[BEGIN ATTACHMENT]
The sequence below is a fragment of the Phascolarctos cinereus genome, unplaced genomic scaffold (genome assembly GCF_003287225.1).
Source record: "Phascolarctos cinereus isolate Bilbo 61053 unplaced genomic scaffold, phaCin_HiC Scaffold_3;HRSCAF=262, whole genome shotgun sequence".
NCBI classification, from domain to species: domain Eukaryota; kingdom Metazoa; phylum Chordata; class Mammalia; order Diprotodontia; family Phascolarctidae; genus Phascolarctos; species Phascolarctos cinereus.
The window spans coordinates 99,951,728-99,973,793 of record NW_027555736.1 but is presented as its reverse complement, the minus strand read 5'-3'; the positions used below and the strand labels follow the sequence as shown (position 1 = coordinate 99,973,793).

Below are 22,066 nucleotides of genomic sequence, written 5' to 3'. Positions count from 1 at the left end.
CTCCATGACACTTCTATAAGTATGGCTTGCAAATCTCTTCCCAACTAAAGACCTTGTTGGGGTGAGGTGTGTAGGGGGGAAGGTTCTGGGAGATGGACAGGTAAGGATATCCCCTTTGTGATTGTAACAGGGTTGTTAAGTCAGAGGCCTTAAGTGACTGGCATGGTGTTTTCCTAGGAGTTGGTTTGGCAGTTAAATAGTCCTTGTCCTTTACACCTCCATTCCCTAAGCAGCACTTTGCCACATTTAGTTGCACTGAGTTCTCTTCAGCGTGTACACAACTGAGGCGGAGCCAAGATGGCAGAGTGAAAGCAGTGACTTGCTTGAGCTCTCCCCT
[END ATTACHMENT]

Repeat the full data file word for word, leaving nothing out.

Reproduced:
The sequence below is a fragment of the Phascolarctos cinereus genome, unplaced genomic scaffold (genome assembly GCF_003287225.1).
Source record: "Phascolarctos cinereus isolate Bilbo 61053 unplaced genomic scaffold, phaCin_HiC Scaffold_3;HRSCAF=262, whole genome shotgun sequence".
NCBI classification, from domain to species: domain Eukaryota; kingdom Metazoa; phylum Chordata; class Mammalia; order Diprotodontia; family Phascolarctidae; genus Phascolarctos; species Phascolarctos cinereus.
The window spans coordinates 99,951,728-99,973,793 of record NW_027555736.1 but is presented as its reverse complement, the minus strand read 5'-3'; the positions used below and the strand labels follow the sequence as shown (position 1 = coordinate 99,973,793).

Below are 22,066 nucleotides of genomic sequence, written 5' to 3'. Positions count from 1 at the left end.
CTCCATGACACTTCTATAAGTATGGCTTGCAAATCTCTTCCCAACTAAAGACCTTGTTGGGGTGAGGTGTGTAGGGGGGAAGGTTCTGGGAGATGGACAGGTAAGGATATCCCCTTTGTGATTGTAACAGGGTTGTTAAGTCAGAGGCCTTAAGTGACTGGCATGGTGTTTTCCTAGGAGTTGGTTTGGCAGTTAAATAGTCCTTGTCCTTTACACCTCCATTCCCTAAGCAGCACTTTGCCACATTTAGTTGCACTGAGTTCTCTTCAGCGTGTACACAACTGAGGCGGAGCCAAGATGGCAGAGTGAAAGCAGTGACTTGCTTGAGCTCTCCCCT